Climate minister Romina Pourmokhtari told DN via her press secretary that she had no comments on the case. Similar suits have been brought forward in other European countries. In Germany and the Netherlands, climate activists won against the respective governments in court, forcing both countries to sharpen their climate targets.


Communist China's vulnerabilities bubble to the surface

America’s chief geopolitical and ideological competitor suffers from inherent weaknesses


Thousands of protestors took to the streets of Shanghai, China’s financial hub and largest city last weekend, chanting for China’s Communist leaders to step down. The immediate spark was growing public discontent with strict lockdowns as part of the communist government’s “zero-Covid” approach. These protests have reportedly spread to other cities, including the country’s capital, Beijing, where students chanted, “Freedom will prevail.”

China has witnessed previous protests over the government’s handling of the pandemic, and government authorities are now cracking down on these protests as they have in the past. Only time will tell if this round of demonstrations unfolds any differently, but the regular outbreak of protests inside of China in recent years shows an inherent vulnerability in a communist system that lacks basic freedoms.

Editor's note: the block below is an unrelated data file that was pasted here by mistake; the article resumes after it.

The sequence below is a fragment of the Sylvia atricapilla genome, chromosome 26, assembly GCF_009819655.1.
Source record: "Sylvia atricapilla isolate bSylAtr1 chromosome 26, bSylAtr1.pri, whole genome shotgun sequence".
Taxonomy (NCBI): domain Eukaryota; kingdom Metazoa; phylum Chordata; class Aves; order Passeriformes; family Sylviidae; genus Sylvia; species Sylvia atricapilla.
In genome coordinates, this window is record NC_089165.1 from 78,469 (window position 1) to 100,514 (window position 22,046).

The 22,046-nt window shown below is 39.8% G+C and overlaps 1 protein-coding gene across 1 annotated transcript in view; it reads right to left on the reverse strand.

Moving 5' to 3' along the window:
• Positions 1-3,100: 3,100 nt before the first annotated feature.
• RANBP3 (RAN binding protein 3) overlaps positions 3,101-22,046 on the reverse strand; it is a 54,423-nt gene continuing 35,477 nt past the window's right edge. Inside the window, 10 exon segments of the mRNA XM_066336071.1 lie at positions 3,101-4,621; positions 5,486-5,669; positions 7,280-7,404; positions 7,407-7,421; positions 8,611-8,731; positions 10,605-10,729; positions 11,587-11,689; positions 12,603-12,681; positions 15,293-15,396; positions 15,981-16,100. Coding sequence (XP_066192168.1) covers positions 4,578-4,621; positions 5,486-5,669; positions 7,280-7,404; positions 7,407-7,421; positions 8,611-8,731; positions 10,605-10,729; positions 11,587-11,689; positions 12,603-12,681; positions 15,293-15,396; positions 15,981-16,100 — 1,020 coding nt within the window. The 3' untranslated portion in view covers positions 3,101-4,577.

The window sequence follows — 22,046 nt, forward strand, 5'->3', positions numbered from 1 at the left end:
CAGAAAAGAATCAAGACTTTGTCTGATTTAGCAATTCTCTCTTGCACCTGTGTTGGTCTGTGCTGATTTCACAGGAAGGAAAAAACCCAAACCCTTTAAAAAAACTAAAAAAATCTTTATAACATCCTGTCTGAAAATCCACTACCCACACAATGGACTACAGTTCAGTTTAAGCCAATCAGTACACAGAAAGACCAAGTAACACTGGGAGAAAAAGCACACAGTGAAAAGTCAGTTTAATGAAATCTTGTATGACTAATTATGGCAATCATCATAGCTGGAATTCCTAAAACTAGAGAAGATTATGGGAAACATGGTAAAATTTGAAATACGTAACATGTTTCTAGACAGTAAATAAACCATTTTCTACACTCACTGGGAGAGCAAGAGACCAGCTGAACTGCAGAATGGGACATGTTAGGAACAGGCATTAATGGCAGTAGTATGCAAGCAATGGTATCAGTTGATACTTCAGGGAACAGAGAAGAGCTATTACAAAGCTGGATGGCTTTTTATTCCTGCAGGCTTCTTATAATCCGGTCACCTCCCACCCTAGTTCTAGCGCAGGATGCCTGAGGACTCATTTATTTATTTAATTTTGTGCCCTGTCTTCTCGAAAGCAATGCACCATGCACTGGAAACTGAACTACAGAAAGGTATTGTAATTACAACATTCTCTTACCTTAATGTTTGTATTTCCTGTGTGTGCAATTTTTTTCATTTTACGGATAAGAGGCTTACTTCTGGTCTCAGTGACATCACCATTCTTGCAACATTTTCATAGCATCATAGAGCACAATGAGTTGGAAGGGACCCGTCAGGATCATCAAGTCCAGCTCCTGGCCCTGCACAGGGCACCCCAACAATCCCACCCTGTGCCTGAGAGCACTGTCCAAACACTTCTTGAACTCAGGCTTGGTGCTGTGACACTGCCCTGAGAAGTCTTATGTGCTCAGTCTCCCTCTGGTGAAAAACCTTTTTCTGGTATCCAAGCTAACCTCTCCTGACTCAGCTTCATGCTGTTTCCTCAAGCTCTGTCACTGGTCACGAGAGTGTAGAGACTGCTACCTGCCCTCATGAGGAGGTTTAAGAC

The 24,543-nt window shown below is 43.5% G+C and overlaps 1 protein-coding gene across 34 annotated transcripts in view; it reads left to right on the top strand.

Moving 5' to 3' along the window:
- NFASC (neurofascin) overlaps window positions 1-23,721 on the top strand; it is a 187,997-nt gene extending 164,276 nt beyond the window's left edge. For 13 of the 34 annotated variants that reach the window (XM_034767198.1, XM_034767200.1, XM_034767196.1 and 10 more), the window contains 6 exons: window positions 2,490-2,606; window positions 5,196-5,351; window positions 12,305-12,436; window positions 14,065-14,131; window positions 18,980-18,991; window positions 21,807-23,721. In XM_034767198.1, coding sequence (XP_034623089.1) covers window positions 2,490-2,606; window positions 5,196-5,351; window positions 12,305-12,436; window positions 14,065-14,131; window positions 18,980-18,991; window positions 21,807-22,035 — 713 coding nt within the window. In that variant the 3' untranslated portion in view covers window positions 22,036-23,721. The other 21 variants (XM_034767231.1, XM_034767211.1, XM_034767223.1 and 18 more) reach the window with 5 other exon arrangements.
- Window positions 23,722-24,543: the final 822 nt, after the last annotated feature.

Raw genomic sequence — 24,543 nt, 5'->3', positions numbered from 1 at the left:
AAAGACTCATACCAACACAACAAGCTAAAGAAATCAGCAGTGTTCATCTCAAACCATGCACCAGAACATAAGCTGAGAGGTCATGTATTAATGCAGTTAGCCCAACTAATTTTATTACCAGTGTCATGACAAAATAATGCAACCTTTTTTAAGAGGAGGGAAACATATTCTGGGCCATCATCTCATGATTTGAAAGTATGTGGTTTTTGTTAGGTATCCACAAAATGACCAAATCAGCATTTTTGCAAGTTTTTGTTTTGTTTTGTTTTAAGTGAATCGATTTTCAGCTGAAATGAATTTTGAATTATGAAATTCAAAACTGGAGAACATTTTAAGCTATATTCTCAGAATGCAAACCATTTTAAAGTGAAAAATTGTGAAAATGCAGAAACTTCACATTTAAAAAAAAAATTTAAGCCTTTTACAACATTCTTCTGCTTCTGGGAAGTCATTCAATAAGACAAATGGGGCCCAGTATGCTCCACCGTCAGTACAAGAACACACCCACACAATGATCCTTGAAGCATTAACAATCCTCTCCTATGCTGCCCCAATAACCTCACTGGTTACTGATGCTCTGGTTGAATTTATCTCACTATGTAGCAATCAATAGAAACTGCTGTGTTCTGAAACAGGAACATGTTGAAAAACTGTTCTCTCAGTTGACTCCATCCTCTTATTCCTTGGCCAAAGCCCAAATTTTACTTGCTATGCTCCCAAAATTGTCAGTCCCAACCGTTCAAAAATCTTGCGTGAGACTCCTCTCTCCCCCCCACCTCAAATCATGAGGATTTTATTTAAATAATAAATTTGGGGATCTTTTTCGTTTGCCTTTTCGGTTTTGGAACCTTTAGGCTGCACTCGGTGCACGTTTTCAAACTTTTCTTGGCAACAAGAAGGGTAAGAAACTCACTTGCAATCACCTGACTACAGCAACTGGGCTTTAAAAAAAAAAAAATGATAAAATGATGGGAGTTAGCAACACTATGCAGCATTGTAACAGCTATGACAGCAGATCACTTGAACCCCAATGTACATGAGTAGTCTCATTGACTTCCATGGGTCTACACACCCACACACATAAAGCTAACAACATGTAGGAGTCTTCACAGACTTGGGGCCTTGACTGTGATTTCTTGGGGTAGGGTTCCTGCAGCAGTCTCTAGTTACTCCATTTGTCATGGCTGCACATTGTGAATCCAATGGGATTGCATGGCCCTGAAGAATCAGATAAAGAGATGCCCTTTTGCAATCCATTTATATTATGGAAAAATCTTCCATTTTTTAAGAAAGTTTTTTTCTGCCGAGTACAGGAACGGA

Communist China’s three main vulnerabilities

1. China’s political system fails to respect basic freedoms. There’s nothing new here: Communist rulers in China have run roughshod over the basic rights and freedoms of its own people for decades. But as Freedom House noted in its most recent Freedom in the World report, “China’s authoritarian regime has become increasingly repressive in recent years.” These stepped-up efforts to crack down on dissent reveal the sense of insecurity that China’s communist leaders feel from their own people. A ruling system that targets a 90-year-old Roman Catholic cardinal and puts its own people in forced labor camps is not one that is confident in its own legitimacy.